STEGMAN: For most of the recipients, this is the only food that they get. And I think another thing that people don’t understand is that Meals on Wheels is a program for very hungry low income seniors and people with disabilities.

SEVERSON: For people like Michelle Rositzky sequestration is like a train barreling down the track straight at her.

Michelle Rositzky with daughter Natalie

MICHELLE ROSITZKY: Ever since we heard about it, it’s been weighing on our mind and worried about it every single day, wake up and find out one day we won’t be able to bring our kids to Head Start and we have to worry about everything else.

SEVERSON: Each day she picks up her little girl Natalie from Head Start about 2 in the afternoon which allows both Michelle and her husband to work. Without Head Start, she would have to stay home. Funding for day care help for low income moms is also targeted.

ROSITZKY: Our bills are pretty big as everyone’s bills are. We won’t be able to pay our electric bill, we won’t be able to pay our water bill. It will be hard to make sure we have food in the house for the kids, and with four kids you know, it’s a lot.

MARY GUNNING: In the morning, when the children, some of the children when they come in, they’re very hungry. They will eat several bowls of cereal. I mean for a three-year old that’s fairly unusual. I mean they depend on us for the food.

Mary Gunning

SEVERSON: Mary Gunning is the director of St. Jerome’s Head Start program where Michelle brings Natalie. She’s already reduced her staff hours and other programs to meet the sequestration cuts.

GUNNING: I don’t think people understand already that, you know, you talk about being down to the bone, well we are, whatever is inside the marrow, that’s where we are. I mean we have made massive cuts in our program already while trying to still be able to retain services for families and children.

SEVERSON: Studies have shown that a greater percentage of kids who go through Head Start go on to college.

MAYOR BLAKE: The cuts that we’re making to the most vulnerable will have long term personal impact but they’ll have extremely long term economic impact if we don’t insure that someone graduates from high school then we should start to prepare for the likelihood of them being in the justice system and that’s far more expensive.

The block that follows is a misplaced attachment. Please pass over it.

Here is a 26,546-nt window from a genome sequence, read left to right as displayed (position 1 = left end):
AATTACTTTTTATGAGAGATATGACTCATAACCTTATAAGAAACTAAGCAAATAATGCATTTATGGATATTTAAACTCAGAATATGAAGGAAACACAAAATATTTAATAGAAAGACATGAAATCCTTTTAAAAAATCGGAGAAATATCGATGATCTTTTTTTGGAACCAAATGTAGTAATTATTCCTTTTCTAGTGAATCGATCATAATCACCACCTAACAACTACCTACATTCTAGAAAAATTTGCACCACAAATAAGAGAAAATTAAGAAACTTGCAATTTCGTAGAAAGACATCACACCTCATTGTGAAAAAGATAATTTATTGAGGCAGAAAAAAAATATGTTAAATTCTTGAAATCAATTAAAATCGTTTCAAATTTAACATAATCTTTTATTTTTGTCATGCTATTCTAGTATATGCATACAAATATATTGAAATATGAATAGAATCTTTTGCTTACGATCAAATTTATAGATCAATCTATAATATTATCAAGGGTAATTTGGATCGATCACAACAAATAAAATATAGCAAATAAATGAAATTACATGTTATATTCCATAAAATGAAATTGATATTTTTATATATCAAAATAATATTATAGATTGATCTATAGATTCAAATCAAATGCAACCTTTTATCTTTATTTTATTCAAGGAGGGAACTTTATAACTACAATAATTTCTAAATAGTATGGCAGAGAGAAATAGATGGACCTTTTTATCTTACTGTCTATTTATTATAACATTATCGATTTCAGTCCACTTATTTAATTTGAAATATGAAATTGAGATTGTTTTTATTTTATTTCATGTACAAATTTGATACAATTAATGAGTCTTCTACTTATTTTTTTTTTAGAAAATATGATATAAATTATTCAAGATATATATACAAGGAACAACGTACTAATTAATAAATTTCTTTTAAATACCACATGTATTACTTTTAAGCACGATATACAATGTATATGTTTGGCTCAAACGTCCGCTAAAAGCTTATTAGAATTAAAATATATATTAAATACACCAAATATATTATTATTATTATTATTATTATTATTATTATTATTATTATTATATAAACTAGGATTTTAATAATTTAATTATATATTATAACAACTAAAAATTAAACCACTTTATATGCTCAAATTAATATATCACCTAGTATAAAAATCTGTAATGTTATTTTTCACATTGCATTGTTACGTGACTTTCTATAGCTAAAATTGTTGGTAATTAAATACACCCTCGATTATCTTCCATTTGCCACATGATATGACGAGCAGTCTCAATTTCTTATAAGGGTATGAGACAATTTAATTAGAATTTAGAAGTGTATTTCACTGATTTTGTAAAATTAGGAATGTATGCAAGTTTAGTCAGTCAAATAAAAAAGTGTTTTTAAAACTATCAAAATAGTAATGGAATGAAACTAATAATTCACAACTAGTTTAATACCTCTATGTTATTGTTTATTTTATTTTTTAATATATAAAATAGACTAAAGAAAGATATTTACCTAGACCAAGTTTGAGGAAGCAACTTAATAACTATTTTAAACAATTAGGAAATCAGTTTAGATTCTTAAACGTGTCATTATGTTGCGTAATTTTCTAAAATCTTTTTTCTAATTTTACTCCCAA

SEVERSON: When sequestration first became law, the intent was it could not be tampered with. That changed when air traffic controllers were forced to take a day off and there were flight delays, passenger complaints and Congress was just about to board airplanes to go home for recess. Suddenly, in a rare display of bipartisanship, Congress fixed the delays.

Eric Stegman

STEGMAN: It really says something about Congress’s priorities and I think a lot of struggling families in the country are asking Congress where are they in their priorities. Because air travelers are important but struggling families across the country are every bit as important.

MAYOR BLAKE: It seems almost trivial you know that that would rise to the level of requiring an emergency session while families in need, it seems like their voices go unheard.

McCARTHY: Our budget is a moral document, it sets those priorities in terms of what we value as a society as necessary and important. Whether it’s a project in the Defense Department or putting our airline traffic controllers back to work at the same schedule without considering the poor and those that are marginalized is frankly immoral and very concerning.

SEVERSON: Congress is now considering the possibility of tinkering with the defense budget so the sequestration won’t hurt critical Pentagon programs. There has been very little debate about easing the cuts on programs that are critical to the poor.

For Religion & Ethics NewsWeekly, I’m Lucky Severson in Baltimore.